Now I see that this myth of leaderlessness has spread to revising past American movements. Specifically, we now have the claim that the 1960s civil rights movement was "leaderless." Twould be news indeed to the NAACP, SCLC, SNCC and others. The same story includes a claim that civil rights leaders didn't come out with a "laundry list" early on. Again, simply not true.
When the civil rights movement started, people didn't come out right out with a big list of demands — they came out in the streets and just said, 'We're not going to accept society the way it is,'" said Ed Needham, 43, a public relations manager from Cambridge, Mass. "That's the stage we're in right now."
There's so many different ironies involved with a public relations manager making such a claim, besides it simply not being true.

This Ed Needham, per his LinkedIn profile, among other things, has a background in branding. Isn't that the essence of modern PR? He also appears wedded to the Democratic Party. That said, he apparently is upset enough with Dear Leader to have started a Draft Feingold movement.

That said, the reality? Integration of restaurants, restrooms and other public facilities were "list of demands" items early on. And strategy was targeted to that end.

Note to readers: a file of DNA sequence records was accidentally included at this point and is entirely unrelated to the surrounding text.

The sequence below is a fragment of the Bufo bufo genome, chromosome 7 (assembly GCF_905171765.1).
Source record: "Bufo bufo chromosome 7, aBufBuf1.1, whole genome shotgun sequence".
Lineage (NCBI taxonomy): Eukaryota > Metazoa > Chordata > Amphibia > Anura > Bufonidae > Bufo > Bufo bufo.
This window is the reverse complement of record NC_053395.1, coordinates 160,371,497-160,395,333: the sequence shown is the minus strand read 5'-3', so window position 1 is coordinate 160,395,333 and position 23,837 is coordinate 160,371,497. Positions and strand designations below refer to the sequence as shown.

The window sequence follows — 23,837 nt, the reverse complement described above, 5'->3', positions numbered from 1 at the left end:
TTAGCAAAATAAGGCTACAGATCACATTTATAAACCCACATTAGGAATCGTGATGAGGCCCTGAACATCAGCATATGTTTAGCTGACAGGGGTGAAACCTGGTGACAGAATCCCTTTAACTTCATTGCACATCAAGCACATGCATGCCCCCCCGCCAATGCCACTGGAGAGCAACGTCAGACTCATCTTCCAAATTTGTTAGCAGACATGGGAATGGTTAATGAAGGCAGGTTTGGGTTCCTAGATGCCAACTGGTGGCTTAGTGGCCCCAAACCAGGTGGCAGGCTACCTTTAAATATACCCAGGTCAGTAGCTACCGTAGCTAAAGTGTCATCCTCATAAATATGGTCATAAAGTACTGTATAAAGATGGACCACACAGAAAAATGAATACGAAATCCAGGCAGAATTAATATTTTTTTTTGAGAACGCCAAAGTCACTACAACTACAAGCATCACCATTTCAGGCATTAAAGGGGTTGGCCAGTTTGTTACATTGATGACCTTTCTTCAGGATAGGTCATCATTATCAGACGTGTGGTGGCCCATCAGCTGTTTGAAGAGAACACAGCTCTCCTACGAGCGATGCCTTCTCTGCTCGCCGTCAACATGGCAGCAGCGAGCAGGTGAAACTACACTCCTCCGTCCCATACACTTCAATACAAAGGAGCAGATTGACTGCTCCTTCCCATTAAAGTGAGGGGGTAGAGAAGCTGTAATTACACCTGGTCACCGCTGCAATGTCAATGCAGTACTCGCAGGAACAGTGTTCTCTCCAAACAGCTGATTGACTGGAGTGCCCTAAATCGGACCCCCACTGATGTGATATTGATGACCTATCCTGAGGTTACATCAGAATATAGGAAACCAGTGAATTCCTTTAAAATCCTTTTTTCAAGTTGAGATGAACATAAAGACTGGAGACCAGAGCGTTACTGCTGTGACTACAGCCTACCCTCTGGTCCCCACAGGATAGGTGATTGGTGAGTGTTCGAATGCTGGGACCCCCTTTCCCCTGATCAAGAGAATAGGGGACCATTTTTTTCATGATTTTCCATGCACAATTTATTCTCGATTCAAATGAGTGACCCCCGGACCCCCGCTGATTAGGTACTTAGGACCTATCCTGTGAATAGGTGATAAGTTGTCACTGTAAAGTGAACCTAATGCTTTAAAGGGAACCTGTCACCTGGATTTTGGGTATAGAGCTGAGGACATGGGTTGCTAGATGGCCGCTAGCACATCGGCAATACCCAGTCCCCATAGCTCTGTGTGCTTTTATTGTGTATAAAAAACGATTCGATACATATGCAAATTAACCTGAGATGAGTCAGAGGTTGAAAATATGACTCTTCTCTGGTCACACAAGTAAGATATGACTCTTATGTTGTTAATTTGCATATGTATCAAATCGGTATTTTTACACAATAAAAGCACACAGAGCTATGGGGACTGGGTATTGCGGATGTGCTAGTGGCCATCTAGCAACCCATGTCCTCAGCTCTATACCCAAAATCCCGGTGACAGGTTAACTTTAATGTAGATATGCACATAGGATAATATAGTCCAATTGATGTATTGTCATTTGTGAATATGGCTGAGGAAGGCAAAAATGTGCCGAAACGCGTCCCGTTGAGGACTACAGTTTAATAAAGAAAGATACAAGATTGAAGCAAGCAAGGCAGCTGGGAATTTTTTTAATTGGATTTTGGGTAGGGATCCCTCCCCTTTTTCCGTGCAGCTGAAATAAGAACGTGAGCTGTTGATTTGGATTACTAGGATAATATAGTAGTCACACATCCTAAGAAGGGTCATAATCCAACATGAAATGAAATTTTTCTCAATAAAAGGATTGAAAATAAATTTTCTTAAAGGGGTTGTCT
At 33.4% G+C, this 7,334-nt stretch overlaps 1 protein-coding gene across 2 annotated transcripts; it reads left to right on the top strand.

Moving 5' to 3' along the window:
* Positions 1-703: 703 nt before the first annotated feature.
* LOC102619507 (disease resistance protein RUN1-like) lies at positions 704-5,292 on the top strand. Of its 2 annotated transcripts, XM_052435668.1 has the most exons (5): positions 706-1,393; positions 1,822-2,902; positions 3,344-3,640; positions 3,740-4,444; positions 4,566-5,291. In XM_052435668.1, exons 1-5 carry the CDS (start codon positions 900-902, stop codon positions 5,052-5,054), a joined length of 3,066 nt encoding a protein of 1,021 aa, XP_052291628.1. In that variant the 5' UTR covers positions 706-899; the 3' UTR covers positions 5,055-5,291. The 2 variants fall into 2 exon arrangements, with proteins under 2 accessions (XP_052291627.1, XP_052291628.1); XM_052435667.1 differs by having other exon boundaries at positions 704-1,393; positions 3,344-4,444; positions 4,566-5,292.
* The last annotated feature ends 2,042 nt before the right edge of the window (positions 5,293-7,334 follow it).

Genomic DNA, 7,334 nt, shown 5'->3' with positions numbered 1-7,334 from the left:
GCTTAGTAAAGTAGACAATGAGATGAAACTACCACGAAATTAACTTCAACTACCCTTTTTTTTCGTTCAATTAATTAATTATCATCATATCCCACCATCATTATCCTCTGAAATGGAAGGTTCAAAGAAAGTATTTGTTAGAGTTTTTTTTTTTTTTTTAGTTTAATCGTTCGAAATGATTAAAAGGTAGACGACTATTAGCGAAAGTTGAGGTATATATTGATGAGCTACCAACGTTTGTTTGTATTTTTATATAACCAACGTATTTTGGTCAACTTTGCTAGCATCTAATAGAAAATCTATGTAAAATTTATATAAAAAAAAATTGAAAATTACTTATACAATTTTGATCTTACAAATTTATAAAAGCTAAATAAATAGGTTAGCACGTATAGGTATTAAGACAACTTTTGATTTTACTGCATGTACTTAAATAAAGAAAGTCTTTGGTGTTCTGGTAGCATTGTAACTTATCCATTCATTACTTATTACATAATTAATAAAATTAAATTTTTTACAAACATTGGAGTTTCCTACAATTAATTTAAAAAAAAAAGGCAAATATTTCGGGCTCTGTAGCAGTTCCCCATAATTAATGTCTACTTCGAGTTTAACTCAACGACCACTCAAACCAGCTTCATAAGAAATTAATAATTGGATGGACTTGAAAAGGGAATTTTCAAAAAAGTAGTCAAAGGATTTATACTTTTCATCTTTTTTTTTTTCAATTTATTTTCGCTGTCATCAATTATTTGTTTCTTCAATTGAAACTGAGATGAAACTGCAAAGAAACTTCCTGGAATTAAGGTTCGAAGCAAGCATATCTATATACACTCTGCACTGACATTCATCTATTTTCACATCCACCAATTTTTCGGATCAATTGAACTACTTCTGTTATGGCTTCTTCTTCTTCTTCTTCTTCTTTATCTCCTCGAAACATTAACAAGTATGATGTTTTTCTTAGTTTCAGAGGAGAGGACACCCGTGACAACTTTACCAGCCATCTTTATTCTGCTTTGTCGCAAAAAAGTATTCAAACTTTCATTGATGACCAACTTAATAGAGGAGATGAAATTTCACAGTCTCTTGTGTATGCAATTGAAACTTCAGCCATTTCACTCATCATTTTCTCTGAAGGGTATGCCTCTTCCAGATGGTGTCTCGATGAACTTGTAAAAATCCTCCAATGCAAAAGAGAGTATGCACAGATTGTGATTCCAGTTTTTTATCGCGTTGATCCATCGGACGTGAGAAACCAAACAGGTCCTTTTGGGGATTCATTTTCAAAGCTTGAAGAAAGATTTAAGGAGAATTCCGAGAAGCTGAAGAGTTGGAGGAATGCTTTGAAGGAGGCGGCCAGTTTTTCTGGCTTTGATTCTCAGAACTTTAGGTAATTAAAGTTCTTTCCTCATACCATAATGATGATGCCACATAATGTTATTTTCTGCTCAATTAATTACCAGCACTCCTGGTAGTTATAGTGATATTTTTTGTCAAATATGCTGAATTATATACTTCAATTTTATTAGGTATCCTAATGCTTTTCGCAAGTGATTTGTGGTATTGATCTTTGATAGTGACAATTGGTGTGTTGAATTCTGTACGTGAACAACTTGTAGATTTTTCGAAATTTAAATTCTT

Meanwhile, beyond the AP story, "leaderlessness" claims can backfire. Someone suggests $20/hr minimum wage, then the mainstream media gets blamed for reporting it. You can't have it both ways.

Although you can certainly try! The "General Assembly" of OWS says that it's the only "official" site to speak for the general assembly, claiming that other websites have no right to speak for it. From a Facebook friend:
Posting and reposting such sites is furthering someone else's agenda, not the movement.
To which, I responded:
So, the "movement" is subject to the advice of the General Assembly? Sounds like ... uh, leadership to me!
I have the feeling that, at some point before the end of the month, at least parts of Occupy Wall Street going to devolve into some sort of Trotskyist or Randian farce.

UPDATE: Per the New York Review of Books, here's yet more reason to be skeptical, even cynical, about at least a certain swath of the "movement," along with claims of leaderlessness and at least some of the actual leaders: